As a young Christian, I often felt a little stressed rather than inspired when I read Christian biographies about the heroes of faith. The stories of Hudson Taylor, Elisabeth Elliot, and other saints who never seemed to doubt God felt like a far cry from my own faith life, where I’d often struggle to believe in God’s goodness. They gave me the impression that it was a sacrilege to think poorly of God, much less be honest with Him about what I thought.
But I soon came to realise that the way these narratives portrayed these spiritual giants was not quite like the way Scripture did. In Scripture, God’s “greatest” were far from perfect. They had both remarkable faith and incredible flaws. They had their doubts about God, too, and often poured out their anger and disappointment to Him. Yet, rather than being offended, God often used these moments of raw authenticity to facilitate their deepest discipleship.
Jonah, for one, couldn’t understand how God could be so impartial with His mercy. He was furious that God forgave the Assyrians—one of Israel’s worst enemies—as soon as they repented (Jonah 3:10–4:1). His hatred for them caused him to perceive some of God’s most beautiful attributes—“gracious”, “merciful”, “slow to anger”, “abounding in steadfast love”, “relenting from disaster” (v. 2)—as flaws to blame for this “injustice”. His perspective was so warped that he’d rather fail at his mission and “die than live” (v. 3) to see his enemies receive mercy.
Amazingly, God did not chastise Jonah for his emotional outburst. Instead, with the very grace that Jonah had just disparaged, God transformed this moment of the prophet’s self-centredness into one of redemption. He helped Jonah process his rage by asking, “Is it right for you to be angry?” (v. 4). What are your assumptions here about me, about sin and mercy? Are they justified? God then gave Jonah space to digest His words, recognise his prejudices, and begin to see how they crippled him from fully living out his calling.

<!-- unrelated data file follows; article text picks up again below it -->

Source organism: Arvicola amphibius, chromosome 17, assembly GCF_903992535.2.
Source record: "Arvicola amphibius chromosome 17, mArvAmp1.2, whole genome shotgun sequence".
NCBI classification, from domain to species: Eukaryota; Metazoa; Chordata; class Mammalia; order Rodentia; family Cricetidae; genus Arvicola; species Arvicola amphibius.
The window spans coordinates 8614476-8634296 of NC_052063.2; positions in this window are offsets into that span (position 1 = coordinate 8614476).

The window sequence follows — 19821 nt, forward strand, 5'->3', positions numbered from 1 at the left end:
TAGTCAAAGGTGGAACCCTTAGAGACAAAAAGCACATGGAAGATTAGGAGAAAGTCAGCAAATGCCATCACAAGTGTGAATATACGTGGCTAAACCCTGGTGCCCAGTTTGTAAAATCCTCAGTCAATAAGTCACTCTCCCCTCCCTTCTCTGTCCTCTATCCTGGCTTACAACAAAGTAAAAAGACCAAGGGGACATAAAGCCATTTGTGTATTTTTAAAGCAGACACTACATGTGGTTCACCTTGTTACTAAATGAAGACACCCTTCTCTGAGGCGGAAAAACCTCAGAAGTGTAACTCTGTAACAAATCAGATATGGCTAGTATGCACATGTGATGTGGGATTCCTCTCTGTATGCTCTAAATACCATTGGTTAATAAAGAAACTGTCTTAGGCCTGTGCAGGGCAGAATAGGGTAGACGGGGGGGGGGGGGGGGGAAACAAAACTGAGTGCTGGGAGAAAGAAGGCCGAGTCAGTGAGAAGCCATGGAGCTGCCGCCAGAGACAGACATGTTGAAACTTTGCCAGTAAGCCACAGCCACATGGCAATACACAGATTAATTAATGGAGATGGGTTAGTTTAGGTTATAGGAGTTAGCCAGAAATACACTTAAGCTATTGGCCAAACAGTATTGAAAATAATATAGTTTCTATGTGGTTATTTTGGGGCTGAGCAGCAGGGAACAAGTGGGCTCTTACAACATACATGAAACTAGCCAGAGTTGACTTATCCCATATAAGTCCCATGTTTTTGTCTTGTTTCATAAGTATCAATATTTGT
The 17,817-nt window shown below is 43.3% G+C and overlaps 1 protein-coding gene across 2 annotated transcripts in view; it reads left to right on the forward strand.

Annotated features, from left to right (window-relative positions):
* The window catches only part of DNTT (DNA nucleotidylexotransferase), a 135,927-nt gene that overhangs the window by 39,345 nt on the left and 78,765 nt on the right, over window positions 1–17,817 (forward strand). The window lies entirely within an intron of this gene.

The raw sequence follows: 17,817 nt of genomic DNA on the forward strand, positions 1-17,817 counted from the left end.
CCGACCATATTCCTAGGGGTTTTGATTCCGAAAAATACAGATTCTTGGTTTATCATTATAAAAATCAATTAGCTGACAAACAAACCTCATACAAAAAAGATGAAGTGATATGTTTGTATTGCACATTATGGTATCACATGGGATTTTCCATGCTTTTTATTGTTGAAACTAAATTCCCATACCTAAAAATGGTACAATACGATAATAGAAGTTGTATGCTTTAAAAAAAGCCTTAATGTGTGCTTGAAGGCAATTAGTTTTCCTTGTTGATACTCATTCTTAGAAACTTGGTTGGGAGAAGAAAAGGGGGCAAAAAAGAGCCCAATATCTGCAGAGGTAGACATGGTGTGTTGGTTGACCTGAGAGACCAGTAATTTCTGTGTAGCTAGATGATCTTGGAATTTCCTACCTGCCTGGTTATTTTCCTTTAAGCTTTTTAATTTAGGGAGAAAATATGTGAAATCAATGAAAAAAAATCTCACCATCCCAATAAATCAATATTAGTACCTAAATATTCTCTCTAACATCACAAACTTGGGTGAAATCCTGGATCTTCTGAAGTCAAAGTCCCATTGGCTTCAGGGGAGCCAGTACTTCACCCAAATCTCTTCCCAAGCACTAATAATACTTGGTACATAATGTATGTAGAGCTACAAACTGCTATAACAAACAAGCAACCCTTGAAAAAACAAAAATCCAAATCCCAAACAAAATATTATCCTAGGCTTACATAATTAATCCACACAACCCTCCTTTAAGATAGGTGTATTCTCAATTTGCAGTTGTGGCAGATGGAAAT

It is surprising that God would choose this prejudiced prophet for an “outreach” mission to the Gentiles. But in this puzzling decision lie the depths of God’s grace. The mission wasn’t just about rescuing the Assyrians. It was also about saving Jonah from his own self-righteousness, showing him that he, prophet of God, needed God’s mercy just as much as the Assyrians did.
The biblical stories of imperfect men and women remind us that it is ultimately God who is the true hero in any narrative. They portray His remarkable patience to work through our brokenness and how unconditionally He loves us despite the sin in our hearts. Regardless of how many years we’ve been Christians, we are never beyond needing His grace.
A mark of spiritual maturity may thus be how open we are to receiving His correction when He exposes our hidden prejudices, so that we can truly become worthy of the calling we have received: to become like Christ (Ephesians 4:1).
— Nelle Lim, Singapore
Questions for reflection
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